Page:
by Marcus Guevara
Recently I’ve been encountering others who struggle to forgive a particular person. They try, and try, and try, but still can’t find it in them to forgive that one person. They have forgiven many others. Sometimes they have forgiven people who deserved even less forgiveness than the person I am talking about. The worst part about it is the person they refuse to forgive truly wants to be forgiven. That person begs for forgiveness and still they are denied that gift.
The person I am talking about is their self.
Forgiving myself was something I used to struggle with. After I had my conversion I realized that I had been a terrible person. I was haunted by the memories of who I once was and the things I had done.
I looked down at my hands and had flashbacks of where they had been and the evil they had done. From my mouth had come many lies and manipulating words and I was beginning to realize the damage I had been doing. I felt guilty, embarrassed and full of shame. In fact, I hated myself for a while.
We have the ability to ignore the pain and destruction caused by our sins for a while. We spend a lot of time and effort convincing ourselves that what we are doing is not wrong but all the while we are losing little pieces of our self. It’s like justifying spending a dollar here and there at the corner store and buying a six dollar lunch each day. We see a cool shirt or movie at the store and decide to buy it. It’s only fifteen or twenty dollars. No big deal. We keep this up and at the end of the month we look at our bank account and realize that we spent five hundred dollars outside of our budget. How did that happen? Little by little. Even though it happens little by little the result can be very large. As we slowly let go of our integrity and commit what we think are “little sins” we don’t realize that we are leaving behind a trail of destruction for our selves and others. One day we might look back and think “My God, what have I done?”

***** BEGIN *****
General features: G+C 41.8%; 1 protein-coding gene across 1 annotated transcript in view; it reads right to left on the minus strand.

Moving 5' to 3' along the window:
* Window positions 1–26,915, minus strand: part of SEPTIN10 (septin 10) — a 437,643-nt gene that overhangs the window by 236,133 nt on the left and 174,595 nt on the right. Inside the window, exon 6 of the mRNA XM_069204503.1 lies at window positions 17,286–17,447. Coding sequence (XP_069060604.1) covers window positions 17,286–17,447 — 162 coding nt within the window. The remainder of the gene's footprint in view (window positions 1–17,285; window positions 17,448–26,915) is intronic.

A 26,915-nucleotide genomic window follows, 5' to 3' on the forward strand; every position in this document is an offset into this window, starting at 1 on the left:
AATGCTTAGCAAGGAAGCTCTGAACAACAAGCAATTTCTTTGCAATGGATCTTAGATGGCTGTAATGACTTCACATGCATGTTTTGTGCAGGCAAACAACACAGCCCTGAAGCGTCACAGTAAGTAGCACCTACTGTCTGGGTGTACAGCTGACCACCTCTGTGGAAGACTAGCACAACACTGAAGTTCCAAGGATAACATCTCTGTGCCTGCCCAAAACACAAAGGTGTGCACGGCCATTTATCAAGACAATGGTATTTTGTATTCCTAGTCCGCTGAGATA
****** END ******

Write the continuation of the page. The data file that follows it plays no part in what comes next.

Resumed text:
Why Is It So Hard To Forgive Yourself?
Once we decide to look back at our path of destruction we can become overwhelmed at the realization of the pain we have caused others. This moves us to ask God for mercy, which is good, but we also have the tendency to despair. In some cases I think the guilty party can suffer (spiritually) longer than the person they have sinned against. The reason for this is because even when we realize we have sinned and are willing to admit it our self-ishness kicks in and we have a hard time letting it go. Simply realizing that you have sinned and admitting, or confessing, that you are guilty is not enough. The easiest part of reconciliation with God is asking for forgiveness. That’s actually not that hard. We can be easily driven by emotion to fall on our knees and say “I am sorry. Please forgive me”. The hard part is accepting forgiveness or “forgiving your self”. God offers his forgiveness and you simply have to accept it. The phrase “forgive your self” alludes to the same thing but it’s really not about forgiving your own self. I don’t really remember saying “I forgive you Marcus” and then following that up with “Marcus, I accept your forgiveness”. That would have been kinda silly. It’s more accurate to say that the most difficult part of reconciliation is allowing God to give us the gift of forgiveness.
But why is that? Why is it so hard?